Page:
People Get Real is Simon Lister and Peter Wilson, resident DJs at Wax:On (Voted No2 Night in the UK, behind fabric, Mixmag 07) and Reclaim The Dancefloor, the summer success story which rocked Eden Ibiza to the rafters during its first season this year. Juno Plus caught up with them on the week they launched their new track, “Robin Hood” on MagicBag to ask them a few questions regarding DJing, production and life in general…
Hi guys, first things first. Until now you’ve been primarily known as DJs, when did you first get into playing other peoples records?
Just after we left school, around 1997, we got jobs/student loans and could finally afford the kit to get mixing in our bedrooms. We’d always been into electronic music, buying compilations plus the odd record here and there, but it took off in a different way once we could afford it! This all coincided with us starting to go clubbing properly and getting out to Shindig in Newcastle, Back to Basics in Leeds and various other places around the country.
And… was that how you met?
We met at school. We were 11 and in the same class. We’ve been mates ever since then, frequently getting each other into trouble.
Why the move into production?
It’s not really been a sudden thing. It’s something we’ve been concentrating on for a couple of years now, but it’s taken this long for us to start to produce works we’d be happy to release or send to record labels. We wanted to spend the time getting to know the studio and exploring sounds and methods of production. We didn’t just want to release music for the sake of it. Like anything we do, we wanted to start by releasing work that we we’re proud of and had spent time working on.
Would you say that you’ve gone for any particular sound with the music you’re producing?
We see the music we produce as an extension of how we DJ. If we wouldn’t play it wouldn’t get made. So we make anything from disco-ey chuggers, house tracks, as well as the style of stuff we play at Wax:On.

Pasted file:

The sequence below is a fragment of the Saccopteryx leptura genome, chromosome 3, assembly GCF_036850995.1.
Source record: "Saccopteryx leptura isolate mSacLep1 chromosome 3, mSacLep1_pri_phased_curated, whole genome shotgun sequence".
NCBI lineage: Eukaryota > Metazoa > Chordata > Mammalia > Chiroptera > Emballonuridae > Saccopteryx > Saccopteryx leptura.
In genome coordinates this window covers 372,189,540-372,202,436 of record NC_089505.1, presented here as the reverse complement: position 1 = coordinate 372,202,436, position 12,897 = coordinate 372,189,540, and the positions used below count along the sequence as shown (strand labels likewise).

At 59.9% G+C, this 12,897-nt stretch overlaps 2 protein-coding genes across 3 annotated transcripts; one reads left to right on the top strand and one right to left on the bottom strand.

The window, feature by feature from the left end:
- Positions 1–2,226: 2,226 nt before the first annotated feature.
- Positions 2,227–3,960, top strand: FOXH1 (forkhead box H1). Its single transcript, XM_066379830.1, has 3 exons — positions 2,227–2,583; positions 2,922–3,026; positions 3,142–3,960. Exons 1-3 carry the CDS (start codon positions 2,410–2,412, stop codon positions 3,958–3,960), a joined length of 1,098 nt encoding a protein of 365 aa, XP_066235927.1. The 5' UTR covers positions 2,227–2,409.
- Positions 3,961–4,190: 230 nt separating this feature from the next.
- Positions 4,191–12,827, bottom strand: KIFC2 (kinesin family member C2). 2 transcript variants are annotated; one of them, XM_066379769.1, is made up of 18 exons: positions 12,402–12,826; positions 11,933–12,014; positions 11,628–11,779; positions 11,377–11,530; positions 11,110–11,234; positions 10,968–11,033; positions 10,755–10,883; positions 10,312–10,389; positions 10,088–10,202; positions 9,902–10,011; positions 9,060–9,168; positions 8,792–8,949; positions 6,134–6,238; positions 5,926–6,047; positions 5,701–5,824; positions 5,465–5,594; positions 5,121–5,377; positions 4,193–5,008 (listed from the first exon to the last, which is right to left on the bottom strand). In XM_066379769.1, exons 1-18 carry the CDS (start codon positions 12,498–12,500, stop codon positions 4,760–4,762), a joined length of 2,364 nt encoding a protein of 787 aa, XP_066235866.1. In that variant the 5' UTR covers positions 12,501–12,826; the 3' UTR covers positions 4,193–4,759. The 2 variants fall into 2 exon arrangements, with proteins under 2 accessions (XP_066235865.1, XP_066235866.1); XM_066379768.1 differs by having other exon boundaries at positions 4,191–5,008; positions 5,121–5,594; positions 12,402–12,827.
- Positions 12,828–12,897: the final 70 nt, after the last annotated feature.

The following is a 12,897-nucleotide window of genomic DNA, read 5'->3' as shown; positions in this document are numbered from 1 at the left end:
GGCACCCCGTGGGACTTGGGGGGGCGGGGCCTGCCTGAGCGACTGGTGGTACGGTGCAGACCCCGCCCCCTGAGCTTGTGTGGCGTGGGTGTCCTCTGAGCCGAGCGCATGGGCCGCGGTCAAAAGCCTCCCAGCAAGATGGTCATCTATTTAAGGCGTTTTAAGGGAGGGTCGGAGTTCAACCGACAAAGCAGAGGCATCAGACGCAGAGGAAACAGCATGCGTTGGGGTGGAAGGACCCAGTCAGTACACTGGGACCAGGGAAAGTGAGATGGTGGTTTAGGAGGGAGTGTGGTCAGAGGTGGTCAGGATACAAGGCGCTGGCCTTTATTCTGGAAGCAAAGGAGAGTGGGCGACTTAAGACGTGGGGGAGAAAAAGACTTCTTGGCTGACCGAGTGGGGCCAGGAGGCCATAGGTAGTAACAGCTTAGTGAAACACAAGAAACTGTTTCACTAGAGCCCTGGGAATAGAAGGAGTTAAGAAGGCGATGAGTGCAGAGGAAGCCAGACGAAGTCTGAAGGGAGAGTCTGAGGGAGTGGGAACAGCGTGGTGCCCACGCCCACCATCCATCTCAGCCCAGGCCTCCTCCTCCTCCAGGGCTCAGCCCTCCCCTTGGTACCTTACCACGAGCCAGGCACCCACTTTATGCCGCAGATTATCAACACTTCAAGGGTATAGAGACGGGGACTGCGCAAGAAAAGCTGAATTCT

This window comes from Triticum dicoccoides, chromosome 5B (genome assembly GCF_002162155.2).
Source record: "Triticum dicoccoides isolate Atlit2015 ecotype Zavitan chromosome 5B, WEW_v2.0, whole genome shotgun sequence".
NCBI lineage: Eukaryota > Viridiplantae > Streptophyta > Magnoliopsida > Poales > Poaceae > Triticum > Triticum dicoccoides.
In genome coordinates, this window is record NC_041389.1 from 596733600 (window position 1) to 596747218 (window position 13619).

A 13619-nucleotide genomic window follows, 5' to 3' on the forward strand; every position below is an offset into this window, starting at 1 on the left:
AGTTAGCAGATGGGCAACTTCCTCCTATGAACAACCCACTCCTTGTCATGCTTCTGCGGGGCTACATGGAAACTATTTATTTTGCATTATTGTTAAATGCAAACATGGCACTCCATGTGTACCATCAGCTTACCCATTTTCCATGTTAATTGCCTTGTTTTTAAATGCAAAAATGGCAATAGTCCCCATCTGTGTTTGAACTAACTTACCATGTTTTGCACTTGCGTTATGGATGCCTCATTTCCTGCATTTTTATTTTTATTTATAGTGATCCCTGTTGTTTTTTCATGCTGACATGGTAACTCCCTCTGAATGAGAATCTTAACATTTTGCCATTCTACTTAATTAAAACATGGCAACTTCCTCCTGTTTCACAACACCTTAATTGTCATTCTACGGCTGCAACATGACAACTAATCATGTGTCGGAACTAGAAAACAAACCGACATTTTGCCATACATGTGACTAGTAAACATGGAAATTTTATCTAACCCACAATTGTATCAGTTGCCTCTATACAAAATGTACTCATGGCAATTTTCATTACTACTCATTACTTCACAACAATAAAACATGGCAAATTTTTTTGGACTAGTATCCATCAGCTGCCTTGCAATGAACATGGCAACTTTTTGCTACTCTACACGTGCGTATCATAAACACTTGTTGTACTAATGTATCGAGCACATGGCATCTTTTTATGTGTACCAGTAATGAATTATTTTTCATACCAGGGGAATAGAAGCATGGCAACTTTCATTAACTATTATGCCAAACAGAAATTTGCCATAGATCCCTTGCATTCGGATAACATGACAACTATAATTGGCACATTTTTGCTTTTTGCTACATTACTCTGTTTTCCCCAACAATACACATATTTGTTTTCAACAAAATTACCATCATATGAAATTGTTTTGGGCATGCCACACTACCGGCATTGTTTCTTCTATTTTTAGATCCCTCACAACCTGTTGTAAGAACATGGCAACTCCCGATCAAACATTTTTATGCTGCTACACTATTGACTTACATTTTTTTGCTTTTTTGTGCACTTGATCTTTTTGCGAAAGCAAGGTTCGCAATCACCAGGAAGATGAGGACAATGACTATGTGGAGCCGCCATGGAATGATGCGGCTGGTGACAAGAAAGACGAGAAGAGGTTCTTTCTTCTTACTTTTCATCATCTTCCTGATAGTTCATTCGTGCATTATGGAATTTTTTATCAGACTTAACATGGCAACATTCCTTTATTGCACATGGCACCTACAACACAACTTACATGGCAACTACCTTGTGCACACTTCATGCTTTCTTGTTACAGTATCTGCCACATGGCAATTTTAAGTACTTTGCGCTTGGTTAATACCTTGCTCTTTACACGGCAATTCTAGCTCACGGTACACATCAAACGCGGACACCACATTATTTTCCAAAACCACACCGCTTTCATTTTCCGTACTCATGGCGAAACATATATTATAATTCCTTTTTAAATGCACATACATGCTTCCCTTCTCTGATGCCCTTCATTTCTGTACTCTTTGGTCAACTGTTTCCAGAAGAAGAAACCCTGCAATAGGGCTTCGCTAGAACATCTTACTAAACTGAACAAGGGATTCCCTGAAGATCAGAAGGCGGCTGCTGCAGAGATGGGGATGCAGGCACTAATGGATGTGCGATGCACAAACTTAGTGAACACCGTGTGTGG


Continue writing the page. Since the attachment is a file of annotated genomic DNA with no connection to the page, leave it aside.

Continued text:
And who would you say your influences have been?
Ouch…..you might have put a limit on this! Depeche Mode, Stevie Wonder, Fleetwood Mac, Prodigy (The Experience was the first dance music album we were really into), Andrew Weaterhall, Francois K, Human League, Chic, Gino Soccio, Eurythmics, Yello, The Clash, Kruder & Dorfmeister, Gilles Peterson, Cerrone, Rhythm & Sound, Mos Def, Jill Scott, Common, Moodymann, Theo Parrish, Richie Hawtin, Leftfield, MAW, Portishead, Kerri Chandler, Kraftwerk…
(Interrupts) OK, OK, we get it, there are a few influences in there. Changing tact then…Is there any software that you favour in your production?
We generally work up our ideas in Ableton as it’s quick to get things down and bounce around between the two of us then we often move tracks into Cubase to finish the production.
“When Luciano missed his flight that was pretty special, we got to play the whole night to a packed club with people chanting our name at the end”
Jamie Jones and Matt Tolfrey are arguably currently very “hot” in the UK house and techno scene. They’ve both contributed remixes for your recent tracks “Robin Hood” and “Wider Pro”. How did you go about securing such a high profile contributions?